Pentatonic Pairs

I’ve just been looking at Willie Thomas’s teaching on ‘Pentatonic Pairs’ as a simple way of navigating ii-V-I progressions. Link

Here’s my adaptation of the technique using just four notes of the pentatonic scale (major or minor), i.e. avoiding the tonic. For each chord play the associated pentatonic pair in any order, or choose just one of the pair.

Partial pentatonic solutions to major ii-V-Is
added notes (chords 1 & 2) are ∆9ths

Partial pentatonic solutions to minor ii-V-Is
added notes (chord 1) are 4ths and m6ths

Not and end in itself, but a useful exercise nevertheless.


Playing the Saxophone & Sailing

John Harle’s advice on tongue position when playing the saxophone has come as a revelation, liberating my playing from constant bother about intonation, tone and dynamic range. It got me thinking about parallels with sailing (an old passion of mine): e.g.

  • you can’t steer a boat unless it has power, you can’t play the sax with ease and accuracy unless the breath is properly directed;
  • the need for multiple navigational clues when piloting a boat in and out of harbours, as well as when improvising on an unfamiliar chord progression.


Chord-Tone Practice

In an earlier blog I noted the potential un-musicality of the popular chord–scale approach to jazz improvising. But there is an additional issue about this approach: i.e. the need to build skills from firm foundations, which this quote from Berklee makes clear:

‘… for beginner and intermediate-level players, the chord-scale approach has a potential downside. Many students begin studying chord scales early in their musical education and attempt to apply the knowledge acquired immediately on their instruments. Unfortunately, this often happens too soon in the student’s development as an improviser–before he or she has learned how to shape an appealing improvised melody by ear on a chord or chord progression using only, or mainly, chord tones.’ source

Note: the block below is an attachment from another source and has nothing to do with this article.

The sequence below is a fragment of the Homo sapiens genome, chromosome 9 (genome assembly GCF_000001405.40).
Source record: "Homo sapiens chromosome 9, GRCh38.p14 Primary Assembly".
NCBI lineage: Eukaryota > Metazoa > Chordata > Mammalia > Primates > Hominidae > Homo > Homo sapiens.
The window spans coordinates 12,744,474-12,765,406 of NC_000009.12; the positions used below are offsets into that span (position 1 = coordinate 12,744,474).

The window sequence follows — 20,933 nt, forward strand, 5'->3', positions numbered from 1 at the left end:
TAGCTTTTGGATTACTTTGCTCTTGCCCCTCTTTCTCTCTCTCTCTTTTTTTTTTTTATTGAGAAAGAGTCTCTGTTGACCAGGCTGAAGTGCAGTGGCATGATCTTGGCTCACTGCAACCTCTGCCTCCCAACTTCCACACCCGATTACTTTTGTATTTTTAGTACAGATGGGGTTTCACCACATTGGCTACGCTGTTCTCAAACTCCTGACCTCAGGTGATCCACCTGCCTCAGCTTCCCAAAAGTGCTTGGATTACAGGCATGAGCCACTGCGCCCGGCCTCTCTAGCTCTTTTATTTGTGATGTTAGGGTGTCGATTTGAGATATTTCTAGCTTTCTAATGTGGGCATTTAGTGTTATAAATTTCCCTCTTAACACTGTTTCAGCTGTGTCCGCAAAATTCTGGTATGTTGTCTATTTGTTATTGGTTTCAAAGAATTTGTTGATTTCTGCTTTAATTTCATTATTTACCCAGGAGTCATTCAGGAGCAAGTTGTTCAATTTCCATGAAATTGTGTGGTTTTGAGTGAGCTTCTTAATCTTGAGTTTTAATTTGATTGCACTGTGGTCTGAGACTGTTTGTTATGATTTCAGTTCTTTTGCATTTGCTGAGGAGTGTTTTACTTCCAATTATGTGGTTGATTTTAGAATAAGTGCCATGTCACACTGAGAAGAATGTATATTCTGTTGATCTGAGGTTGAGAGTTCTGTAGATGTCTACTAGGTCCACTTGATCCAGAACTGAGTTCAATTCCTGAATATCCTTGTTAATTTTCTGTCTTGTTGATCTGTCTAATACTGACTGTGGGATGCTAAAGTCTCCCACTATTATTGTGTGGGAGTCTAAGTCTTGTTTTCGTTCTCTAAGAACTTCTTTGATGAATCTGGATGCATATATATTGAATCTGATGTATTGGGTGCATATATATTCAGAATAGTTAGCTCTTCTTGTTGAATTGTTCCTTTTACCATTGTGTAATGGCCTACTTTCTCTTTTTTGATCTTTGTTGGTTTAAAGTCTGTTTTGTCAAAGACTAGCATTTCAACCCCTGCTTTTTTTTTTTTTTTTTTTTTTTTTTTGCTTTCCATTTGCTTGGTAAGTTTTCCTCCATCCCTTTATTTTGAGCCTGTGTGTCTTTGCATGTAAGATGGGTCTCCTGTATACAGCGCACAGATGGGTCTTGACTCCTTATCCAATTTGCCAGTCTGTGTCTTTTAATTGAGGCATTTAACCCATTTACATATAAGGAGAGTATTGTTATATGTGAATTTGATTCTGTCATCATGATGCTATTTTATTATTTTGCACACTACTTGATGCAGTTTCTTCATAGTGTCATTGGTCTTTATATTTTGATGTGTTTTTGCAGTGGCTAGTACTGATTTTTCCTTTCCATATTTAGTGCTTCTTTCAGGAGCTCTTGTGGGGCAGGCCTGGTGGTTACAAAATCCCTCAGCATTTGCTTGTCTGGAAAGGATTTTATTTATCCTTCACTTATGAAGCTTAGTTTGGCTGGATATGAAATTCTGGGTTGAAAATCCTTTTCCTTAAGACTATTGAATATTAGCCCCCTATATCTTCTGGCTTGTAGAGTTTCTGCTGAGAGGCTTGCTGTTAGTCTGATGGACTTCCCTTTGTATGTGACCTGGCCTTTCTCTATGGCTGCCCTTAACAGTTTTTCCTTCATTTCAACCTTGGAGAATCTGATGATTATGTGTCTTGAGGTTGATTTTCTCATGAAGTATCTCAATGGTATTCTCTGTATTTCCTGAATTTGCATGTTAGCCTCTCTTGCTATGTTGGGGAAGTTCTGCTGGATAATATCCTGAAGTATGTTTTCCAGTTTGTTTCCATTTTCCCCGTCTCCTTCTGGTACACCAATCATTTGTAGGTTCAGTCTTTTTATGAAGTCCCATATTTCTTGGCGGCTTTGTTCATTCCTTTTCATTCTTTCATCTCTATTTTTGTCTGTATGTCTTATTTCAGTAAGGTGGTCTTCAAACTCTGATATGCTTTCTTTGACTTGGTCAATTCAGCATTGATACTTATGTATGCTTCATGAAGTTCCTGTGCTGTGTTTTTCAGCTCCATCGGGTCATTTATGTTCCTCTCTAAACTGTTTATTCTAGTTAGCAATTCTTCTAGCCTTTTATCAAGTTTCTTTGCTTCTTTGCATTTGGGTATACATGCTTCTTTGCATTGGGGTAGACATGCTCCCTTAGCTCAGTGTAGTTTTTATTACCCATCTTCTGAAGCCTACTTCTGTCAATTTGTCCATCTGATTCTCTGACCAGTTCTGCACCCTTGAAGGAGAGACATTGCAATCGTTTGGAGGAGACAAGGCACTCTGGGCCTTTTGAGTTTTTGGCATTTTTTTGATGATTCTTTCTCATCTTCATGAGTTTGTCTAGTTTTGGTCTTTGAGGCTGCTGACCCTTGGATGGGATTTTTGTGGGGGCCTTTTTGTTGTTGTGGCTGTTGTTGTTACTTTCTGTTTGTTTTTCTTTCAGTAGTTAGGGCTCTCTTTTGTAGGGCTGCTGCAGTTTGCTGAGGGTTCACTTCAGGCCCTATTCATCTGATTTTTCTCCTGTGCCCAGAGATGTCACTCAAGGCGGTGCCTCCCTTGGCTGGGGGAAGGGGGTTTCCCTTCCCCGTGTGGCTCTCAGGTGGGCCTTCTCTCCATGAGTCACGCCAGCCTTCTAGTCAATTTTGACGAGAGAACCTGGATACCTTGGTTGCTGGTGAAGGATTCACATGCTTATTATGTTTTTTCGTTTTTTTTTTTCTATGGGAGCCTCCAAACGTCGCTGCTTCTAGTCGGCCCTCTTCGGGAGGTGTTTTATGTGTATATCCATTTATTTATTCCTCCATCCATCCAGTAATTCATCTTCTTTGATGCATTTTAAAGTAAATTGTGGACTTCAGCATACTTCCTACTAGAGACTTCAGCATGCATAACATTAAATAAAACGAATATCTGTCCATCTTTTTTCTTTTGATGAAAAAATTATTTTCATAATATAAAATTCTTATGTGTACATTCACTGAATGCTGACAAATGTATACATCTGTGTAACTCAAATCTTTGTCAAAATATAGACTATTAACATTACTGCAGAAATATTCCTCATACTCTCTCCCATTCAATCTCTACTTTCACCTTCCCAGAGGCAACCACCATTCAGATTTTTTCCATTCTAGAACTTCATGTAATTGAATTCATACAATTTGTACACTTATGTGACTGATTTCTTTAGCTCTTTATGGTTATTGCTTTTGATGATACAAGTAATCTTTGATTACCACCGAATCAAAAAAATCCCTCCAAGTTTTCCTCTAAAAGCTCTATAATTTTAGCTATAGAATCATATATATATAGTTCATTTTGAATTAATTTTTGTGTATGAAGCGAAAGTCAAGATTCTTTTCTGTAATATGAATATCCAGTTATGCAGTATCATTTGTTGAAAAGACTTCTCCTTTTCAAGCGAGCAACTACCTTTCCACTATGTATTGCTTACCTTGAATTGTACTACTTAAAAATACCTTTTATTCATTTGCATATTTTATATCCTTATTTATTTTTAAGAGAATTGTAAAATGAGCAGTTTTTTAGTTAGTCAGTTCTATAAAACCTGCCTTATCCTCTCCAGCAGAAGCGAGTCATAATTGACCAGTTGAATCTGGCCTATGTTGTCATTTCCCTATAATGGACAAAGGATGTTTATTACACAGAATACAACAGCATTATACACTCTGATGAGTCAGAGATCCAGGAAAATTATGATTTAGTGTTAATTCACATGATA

As a precursor (and possible antidote) to chord-scale theory, try improvising on chord tones instead, then incorporate this approach into your improvisations, as many great players do. Here’s an initial exercise to try:

Chord tone practice 01

Modes #2

Here’s another exercise on the common jazz modes, this time those using one b

Modes using one b

However, remember that the key signatures of modal music should refer to the appropriate major or minor scale, in order to establish the tonic: e.g.

F major = b
C mixolydian = C major (i.e. no flats or sharps) but with accidentals changing B to Bb
D minor = b
D dorian = b but with accidentals changing Bb to B


Modes #1

Modes #1

Here’s an exercise on the common jazz modes using one #

Modes using one #

However, remember that the key signatures of modal music should refer to the appropriate major or minor scale, in order to establish the tonic: e.g.

G major = #
D major = ##
D mixolydian = ## but with accidentals changing C# to C
E minor = #
E dorian = # but with accidentals changing C to C#


Modes #2

Sonny Rollins, thematic improvisation and the subconscious

Thanks to Joan Vicens (see video below), Gunther Schuller and others for their insights into Sonny Rollins’ approach to thematic improvisation.

N.B. this transcription is for instruments in Bb.